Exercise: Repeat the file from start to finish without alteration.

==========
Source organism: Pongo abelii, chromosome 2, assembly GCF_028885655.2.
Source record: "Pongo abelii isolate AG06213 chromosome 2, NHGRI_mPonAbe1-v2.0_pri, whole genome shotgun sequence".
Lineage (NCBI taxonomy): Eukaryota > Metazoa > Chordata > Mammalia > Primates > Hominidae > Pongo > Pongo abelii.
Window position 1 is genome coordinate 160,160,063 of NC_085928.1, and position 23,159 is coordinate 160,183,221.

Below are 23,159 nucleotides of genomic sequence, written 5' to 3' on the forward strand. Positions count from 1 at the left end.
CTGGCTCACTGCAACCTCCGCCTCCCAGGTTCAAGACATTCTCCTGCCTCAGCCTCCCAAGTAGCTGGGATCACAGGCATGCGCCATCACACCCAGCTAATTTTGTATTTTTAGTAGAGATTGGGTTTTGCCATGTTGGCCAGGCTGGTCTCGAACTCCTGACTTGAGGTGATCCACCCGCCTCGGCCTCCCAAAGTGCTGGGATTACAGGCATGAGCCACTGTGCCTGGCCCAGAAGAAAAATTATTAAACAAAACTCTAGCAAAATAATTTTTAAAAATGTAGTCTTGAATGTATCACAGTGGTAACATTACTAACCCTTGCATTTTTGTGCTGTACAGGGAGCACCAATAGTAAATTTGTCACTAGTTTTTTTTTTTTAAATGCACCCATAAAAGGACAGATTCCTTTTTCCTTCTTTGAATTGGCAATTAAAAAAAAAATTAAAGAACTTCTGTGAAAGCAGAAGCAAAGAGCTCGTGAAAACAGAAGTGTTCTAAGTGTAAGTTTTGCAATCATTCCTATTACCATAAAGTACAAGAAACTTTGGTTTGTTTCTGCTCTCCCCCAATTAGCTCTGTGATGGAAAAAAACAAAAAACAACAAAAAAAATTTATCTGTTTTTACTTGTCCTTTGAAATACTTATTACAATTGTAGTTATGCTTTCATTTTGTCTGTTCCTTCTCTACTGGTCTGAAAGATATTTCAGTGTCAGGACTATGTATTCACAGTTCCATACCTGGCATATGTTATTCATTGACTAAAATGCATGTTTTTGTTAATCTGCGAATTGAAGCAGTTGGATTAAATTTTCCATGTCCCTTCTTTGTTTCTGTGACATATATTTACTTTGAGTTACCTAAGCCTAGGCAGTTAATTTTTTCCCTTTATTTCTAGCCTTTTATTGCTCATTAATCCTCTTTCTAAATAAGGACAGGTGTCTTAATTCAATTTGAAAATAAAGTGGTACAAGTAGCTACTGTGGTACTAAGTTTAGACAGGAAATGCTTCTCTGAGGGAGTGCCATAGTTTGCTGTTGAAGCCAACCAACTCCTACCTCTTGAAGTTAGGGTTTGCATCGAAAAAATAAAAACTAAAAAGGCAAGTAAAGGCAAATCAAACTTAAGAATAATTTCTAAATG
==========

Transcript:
Source organism: Pongo abelii, chromosome 2, assembly GCF_028885655.2.
Source record: "Pongo abelii isolate AG06213 chromosome 2, NHGRI_mPonAbe1-v2.0_pri, whole genome shotgun sequence".
Lineage (NCBI taxonomy): Eukaryota > Metazoa > Chordata > Mammalia > Primates > Hominidae > Pongo > Pongo abelii.
Window position 1 is genome coordinate 160,160,063 of NC_085928.1, and position 23,159 is coordinate 160,183,221.

Below are 23,159 nucleotides of genomic sequence, written 5' to 3' on the forward strand. Positions count from 1 at the left end.
CTGGCTCACTGCAACCTCCGCCTCCCAGGTTCAAGACATTCTCCTGCCTCAGCCTCCCAAGTAGCTGGGATCACAGGCATGCGCCATCACACCCAGCTAATTTTGTATTTTTAGTAGAGATTGGGTTTTGCCATGTTGGCCAGGCTGGTCTCGAACTCCTGACTTGAGGTGATCCACCCGCCTCGGCCTCCCAAAGTGCTGGGATTACAGGCATGAGCCACTGTGCCTGGCCCAGAAGAAAAATTATTAAACAAAACTCTAGCAAAATAATTTTTAAAAATGTAGTCTTGAATGTATCACAGTGGTAACATTACTAACCCTTGCATTTTTGTGCTGTACAGGGAGCACCAATAGTAAATTTGTCACTAGTTTTTTTTTTTTAAATGCACCCATAAAAGGACAGATTCCTTTTTCCTTCTTTGAATTGGCAATTAAAAAAAAAATTAAAGAACTTCTGTGAAAGCAGAAGCAAAGAGCTCGTGAAAACAGAAGTGTTCTAAGTGTAAGTTTTGCAATCATTCCTATTACCATAAAGTACAAGAAACTTTGGTTTGTTTCTGCTCTCCCCCAATTAGCTCTGTGATGGAAAAAAACAAAAAACAACAAAAAAAATTTATCTGTTTTTACTTGTCCTTTGAAATACTTATTACAATTGTAGTTATGCTTTCATTTTGTCTGTTCCTTCTCTACTGGTCTGAAAGATATTTCAGTGTCAGGACTATGTATTCACAGTTCCATACCTGGCATATGTTATTCATTGACTAAAATGCATGTTTTTGTTAATCTGCGAATTGAAGCAGTTGGATTAAATTTTCCATGTCCCTTCTTTGTTTCTGTGACATATATTTACTTTGAGTTACCTAAGCCTAGGCAGTTAATTTTTTCCCTTTATTTCTAGCCTTTTATTGCTCATTAATCCTCTTTCTAAATAAGGACAGGTGTCTTAATTCAATTTGAAAATAAAGTGGTACAAGTAGCTACTGTGGTACTAAGTTTAGACAGGAAATGCTTCTCTGAGGGAGTGCCATAGTTTGCTGTTGAAGCCAACCAACTCCTACCTCTTGAAGTTAGGGTTTGCATCGAAAAAATAAAAACTAAAAAGGCAAGTAAAGGCAAATCAAACTTAAGAATAATTTCTAAATG